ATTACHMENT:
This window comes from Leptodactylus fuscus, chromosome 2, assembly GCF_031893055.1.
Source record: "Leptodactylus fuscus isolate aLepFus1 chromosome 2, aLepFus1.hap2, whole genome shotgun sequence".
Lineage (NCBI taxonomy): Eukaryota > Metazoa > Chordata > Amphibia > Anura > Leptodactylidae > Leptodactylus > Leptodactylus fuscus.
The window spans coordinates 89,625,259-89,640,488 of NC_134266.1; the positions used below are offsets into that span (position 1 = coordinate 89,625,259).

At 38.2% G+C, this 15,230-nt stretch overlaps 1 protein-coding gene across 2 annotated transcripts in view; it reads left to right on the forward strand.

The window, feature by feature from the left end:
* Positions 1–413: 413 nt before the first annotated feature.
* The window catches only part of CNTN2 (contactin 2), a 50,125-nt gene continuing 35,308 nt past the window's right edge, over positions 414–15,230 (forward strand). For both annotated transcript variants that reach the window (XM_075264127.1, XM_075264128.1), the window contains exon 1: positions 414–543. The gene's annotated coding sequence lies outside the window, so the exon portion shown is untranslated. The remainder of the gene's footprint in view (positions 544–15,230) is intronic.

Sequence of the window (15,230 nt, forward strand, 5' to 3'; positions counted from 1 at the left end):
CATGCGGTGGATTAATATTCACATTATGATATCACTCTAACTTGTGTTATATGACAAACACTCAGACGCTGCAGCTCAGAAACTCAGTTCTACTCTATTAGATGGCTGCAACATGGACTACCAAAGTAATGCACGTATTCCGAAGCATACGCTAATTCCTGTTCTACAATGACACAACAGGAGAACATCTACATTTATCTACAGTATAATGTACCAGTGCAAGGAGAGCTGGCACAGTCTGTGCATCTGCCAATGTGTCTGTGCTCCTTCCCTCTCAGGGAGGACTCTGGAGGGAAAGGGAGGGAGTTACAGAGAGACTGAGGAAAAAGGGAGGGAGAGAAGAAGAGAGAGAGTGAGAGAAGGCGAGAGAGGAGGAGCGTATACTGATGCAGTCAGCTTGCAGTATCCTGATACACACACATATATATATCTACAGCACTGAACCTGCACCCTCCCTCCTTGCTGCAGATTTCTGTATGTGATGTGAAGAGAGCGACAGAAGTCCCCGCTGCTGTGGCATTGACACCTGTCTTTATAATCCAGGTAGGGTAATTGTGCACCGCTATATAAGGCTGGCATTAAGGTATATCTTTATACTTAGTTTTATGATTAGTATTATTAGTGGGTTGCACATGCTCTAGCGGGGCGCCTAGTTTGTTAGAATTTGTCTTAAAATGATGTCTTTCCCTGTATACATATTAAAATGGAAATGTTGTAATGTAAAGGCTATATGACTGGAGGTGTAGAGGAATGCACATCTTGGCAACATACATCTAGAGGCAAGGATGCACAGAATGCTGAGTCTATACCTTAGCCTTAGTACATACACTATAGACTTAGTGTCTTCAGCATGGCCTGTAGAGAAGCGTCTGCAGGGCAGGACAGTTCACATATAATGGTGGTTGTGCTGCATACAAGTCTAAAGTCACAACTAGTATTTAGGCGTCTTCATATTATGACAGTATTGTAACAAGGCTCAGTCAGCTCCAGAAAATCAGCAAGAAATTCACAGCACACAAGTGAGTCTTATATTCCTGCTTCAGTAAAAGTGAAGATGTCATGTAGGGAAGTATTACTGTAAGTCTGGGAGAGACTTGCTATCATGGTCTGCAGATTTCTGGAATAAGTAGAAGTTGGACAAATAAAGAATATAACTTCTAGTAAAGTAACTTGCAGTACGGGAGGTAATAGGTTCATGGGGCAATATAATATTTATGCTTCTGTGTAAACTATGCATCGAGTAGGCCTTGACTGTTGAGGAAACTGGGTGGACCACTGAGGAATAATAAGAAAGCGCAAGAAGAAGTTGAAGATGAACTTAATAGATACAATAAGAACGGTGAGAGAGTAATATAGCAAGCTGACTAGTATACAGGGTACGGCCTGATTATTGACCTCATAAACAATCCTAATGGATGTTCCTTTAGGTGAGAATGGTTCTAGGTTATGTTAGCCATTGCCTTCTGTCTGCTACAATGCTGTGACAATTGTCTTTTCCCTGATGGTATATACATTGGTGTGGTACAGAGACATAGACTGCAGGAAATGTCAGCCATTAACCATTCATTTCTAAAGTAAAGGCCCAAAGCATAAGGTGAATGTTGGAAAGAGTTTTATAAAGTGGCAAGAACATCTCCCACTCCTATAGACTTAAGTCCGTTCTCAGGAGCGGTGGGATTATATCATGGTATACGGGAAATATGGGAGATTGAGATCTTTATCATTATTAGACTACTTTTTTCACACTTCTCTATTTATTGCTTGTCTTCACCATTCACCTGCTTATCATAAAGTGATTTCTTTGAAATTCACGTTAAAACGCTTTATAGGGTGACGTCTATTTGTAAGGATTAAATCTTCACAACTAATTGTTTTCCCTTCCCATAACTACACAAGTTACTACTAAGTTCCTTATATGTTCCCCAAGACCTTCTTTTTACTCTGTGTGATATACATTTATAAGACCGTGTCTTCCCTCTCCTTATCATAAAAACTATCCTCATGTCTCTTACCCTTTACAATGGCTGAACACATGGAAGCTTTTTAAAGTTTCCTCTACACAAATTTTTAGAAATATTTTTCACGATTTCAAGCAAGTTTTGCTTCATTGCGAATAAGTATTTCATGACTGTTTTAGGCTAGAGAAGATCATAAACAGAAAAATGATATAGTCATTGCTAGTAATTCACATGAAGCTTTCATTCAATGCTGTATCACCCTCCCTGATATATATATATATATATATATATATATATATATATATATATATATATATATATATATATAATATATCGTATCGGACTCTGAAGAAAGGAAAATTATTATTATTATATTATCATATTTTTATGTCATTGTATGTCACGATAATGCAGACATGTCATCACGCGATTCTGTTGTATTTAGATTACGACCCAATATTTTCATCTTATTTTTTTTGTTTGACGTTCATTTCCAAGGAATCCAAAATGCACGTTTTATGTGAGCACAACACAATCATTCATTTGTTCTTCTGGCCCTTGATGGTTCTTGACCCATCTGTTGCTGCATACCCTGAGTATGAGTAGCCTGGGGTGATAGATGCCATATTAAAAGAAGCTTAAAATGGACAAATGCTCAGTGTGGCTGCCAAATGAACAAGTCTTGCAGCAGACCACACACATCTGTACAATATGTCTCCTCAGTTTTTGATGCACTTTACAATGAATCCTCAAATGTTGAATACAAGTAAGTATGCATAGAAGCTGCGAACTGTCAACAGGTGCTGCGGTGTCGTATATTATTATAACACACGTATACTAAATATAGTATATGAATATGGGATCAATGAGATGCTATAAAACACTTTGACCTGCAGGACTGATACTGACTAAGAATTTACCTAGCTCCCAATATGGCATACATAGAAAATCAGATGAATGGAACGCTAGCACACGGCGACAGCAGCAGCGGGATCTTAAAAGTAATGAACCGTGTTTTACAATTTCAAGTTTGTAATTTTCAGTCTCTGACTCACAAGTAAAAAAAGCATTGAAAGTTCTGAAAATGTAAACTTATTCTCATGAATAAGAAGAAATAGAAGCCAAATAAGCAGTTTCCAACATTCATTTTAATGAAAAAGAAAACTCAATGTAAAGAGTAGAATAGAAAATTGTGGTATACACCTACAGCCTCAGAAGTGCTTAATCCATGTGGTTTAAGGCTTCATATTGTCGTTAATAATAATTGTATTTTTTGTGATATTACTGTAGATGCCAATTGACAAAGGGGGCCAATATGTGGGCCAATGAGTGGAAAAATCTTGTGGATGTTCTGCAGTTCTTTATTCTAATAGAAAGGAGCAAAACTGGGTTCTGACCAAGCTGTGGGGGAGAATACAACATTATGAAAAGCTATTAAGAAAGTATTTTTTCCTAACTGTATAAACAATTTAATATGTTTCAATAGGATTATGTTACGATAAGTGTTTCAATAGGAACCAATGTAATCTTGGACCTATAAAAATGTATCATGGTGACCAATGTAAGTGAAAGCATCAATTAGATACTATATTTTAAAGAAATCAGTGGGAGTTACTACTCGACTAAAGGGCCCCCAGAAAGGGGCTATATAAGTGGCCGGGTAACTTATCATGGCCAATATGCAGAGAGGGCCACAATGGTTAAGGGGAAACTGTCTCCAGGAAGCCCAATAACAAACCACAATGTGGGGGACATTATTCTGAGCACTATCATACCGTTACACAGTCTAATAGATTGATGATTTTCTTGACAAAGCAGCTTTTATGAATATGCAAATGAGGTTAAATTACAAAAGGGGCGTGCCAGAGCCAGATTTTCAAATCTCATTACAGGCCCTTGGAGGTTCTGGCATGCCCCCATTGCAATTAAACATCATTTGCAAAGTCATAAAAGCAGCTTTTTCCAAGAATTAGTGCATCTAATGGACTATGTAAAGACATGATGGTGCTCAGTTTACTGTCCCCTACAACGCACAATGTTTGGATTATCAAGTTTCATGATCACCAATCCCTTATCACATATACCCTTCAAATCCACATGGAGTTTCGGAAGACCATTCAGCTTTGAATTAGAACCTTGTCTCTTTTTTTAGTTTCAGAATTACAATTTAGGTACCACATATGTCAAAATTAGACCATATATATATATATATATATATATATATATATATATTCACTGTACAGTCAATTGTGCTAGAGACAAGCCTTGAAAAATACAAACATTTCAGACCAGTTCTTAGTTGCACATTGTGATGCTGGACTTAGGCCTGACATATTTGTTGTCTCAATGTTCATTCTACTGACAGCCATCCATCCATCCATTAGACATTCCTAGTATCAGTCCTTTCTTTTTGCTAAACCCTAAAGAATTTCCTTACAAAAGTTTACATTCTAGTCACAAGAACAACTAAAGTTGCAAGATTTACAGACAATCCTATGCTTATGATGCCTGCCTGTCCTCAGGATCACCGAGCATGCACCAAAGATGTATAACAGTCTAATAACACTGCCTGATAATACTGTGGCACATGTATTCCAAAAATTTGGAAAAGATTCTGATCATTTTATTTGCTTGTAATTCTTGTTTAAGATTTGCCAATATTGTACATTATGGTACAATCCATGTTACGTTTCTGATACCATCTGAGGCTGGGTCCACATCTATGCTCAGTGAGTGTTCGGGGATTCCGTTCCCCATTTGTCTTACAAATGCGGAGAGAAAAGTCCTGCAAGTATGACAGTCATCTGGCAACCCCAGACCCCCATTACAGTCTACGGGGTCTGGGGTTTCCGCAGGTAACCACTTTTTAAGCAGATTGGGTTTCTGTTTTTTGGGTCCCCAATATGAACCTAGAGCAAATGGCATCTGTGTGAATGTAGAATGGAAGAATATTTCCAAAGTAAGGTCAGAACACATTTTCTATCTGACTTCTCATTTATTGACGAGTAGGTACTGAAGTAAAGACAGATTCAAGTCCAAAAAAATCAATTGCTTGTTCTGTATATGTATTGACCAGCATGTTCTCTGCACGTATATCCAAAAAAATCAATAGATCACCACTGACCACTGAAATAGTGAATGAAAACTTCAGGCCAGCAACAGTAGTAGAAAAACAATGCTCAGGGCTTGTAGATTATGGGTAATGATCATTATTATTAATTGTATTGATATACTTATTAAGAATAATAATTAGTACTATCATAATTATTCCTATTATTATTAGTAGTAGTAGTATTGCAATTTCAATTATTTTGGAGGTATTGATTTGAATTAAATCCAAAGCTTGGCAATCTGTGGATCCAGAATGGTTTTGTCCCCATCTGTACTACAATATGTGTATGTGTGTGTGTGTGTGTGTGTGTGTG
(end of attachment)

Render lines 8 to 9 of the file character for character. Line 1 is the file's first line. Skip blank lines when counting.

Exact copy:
* The window catches only part of CNTN2 (contactin 2), a 50,125-nt gene continuing 35,308 nt past the window's right edge, over positions 414–15,230 (forward strand). For both annotated transcript variants that reach the window (XM_075264127.1, XM_075264128.1), the window contains exon 1: positions 414–543. The gene's annotated coding sequence lies outside the window, so the exon portion shown is untranslated. The remainder of the gene's footprint in view (positions 544–15,230) is intronic.

Sequence of the window (15,230 nt, forward strand, 5' to 3'; positions counted from 1 at the left end):